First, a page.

Trial of Mesdopetam for Levodopa-induced Dyskinesia Nears End

Phase 2b trial results of investigational Parkinson's therapy expected soon

Marisa Wexler, MS avatar

by Marisa Wexler, MS |

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Top-line results are expected next month from a Phase 2b clinical trial testing whether the investigational oral therapy mesdopetam can ease levodopa-induced dyskinesia, or involuntary movements, in people with Parkinson’s disease.

IRLAB Therapeutics, the therapy’s original developer and sponsor of the trial, announced that the final participant has completed treatment and the last scheduled follow-up visit.

Global rights to the experimental therapy were acquired in 2021 by Ipsen, which will be responsible for subsequent trials and worldwide commercialization.

“Last patient last visit is an important milestone as it confirms that we have now successfully completed the treatment period in this clinical study,” Nicholas Waters, executive vice president and head of research and development at IRLAB, said in a press release.

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“Final data collection will now be performed, and the database will be locked. This is then followed by the pre-specified statistical analyses, and we expect to report top-line results in mid-January,” Waters said.

Parkinson’s is caused by the progressive dysfunction and death of nerve cells in the brain that make the chemical messenger dopamine.

Levodopa and its derivatives, which basically work by providing the brain more raw material with which to make dopamine, are a mainstay of treatment and can help ease symptoms. However, prolonged use of these therapies can cause dyskinesia.

Mesdopetam is designed to block a dopamine receptor protein called D3 receptor, whose levels are increased in motor-related brain regions with prolonged levodopa treatment and associated dyskinesia.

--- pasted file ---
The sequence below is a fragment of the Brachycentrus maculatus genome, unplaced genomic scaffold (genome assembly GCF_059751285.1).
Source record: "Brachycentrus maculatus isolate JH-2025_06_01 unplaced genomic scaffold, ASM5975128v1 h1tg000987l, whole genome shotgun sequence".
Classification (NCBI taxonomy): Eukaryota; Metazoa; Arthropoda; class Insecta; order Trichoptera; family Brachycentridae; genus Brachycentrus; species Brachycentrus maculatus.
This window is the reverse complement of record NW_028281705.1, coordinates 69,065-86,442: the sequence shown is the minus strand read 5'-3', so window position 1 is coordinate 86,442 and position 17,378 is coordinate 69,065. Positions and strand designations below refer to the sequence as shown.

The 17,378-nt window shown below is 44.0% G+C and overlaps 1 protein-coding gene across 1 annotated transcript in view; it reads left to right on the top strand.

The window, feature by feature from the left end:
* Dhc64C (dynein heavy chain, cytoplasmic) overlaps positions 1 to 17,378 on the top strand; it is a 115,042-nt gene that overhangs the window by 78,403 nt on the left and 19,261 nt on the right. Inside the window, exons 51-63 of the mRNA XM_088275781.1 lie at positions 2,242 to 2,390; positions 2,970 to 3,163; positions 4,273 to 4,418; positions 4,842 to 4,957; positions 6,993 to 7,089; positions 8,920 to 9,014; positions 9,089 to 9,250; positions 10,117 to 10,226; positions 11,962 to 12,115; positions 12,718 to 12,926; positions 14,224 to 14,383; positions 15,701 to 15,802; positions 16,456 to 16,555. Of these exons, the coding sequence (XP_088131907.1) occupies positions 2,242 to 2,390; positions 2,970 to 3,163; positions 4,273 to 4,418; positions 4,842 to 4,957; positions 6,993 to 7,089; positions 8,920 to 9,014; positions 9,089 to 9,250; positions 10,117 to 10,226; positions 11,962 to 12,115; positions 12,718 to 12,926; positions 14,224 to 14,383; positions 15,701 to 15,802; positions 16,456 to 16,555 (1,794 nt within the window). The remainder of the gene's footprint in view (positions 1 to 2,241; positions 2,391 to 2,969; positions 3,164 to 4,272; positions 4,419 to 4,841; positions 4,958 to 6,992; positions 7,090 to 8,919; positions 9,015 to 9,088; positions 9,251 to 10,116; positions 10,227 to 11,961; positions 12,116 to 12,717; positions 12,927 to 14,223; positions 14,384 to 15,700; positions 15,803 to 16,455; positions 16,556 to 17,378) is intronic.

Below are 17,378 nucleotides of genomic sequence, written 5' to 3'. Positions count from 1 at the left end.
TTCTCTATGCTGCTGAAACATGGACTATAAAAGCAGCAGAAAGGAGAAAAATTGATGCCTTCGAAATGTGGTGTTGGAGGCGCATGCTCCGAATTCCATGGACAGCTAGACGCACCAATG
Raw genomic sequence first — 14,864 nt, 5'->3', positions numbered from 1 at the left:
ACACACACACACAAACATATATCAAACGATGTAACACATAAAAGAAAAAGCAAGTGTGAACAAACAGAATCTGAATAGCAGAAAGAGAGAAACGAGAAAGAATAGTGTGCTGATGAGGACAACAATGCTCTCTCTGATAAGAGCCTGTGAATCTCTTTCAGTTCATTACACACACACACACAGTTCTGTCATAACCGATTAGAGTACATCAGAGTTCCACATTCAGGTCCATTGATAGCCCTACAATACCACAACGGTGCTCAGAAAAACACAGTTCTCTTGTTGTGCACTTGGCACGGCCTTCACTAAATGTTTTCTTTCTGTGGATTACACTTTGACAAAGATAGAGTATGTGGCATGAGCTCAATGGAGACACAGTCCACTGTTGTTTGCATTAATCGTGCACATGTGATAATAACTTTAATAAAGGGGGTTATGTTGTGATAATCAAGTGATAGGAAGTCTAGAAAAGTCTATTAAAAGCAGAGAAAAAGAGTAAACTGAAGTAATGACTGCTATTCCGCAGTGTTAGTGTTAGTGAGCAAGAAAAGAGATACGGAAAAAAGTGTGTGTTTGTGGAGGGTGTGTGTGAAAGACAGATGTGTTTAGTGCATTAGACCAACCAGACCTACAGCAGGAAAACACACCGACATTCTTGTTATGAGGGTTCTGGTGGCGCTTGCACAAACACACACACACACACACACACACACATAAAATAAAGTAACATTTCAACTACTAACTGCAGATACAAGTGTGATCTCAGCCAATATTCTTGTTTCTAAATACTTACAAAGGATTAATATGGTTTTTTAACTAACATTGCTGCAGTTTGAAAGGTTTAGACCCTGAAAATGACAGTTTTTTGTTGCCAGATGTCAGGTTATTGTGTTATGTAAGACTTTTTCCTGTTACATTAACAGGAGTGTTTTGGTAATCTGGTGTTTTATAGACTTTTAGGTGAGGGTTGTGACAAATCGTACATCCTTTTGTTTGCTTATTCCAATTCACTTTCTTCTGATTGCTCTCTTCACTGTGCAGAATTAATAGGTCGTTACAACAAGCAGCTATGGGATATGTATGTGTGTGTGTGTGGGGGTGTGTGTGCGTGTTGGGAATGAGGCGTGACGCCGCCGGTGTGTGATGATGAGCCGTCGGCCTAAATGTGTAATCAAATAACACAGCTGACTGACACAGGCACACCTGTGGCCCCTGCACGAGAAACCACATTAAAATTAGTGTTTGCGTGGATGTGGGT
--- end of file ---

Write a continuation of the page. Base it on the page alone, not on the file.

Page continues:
In earlier Phase 1b (NCT03531060) and Phase 2a (NCT03368170) trials, the investigational therapy was shown to increase daily “on time” — that is, the time when symptoms are well-controlled, without dyskinesia.

IRLAB announced plans to launch the Phase 2b study (NCT04435431) in 2020, with the main goal of assessing the effect of mesdopetam on daily “on time,” as measured with patient diaries.

The trial, conducted at 46 sites across the U.S., Europe, and Israel, included 156 adults with Parkinson’s, ages 30 to 79, who were experiencing dyskinesia for at least two hours per day. Participants were assigned randomly to receive either one of three doses of oral mesdopetam or a placebo for 12 weeks (about three months).

“The final stages of this important trial, for what could be a major breakthrough in treating this severe unmet need in Parkinson’s disease are now underway,” said Richard Godfrey, CEO of IRLAB.

“I would like to thank the dedicated team for their constant hard work and continued diligence to ensure we report this data as soon as possible,” Godfrey added.

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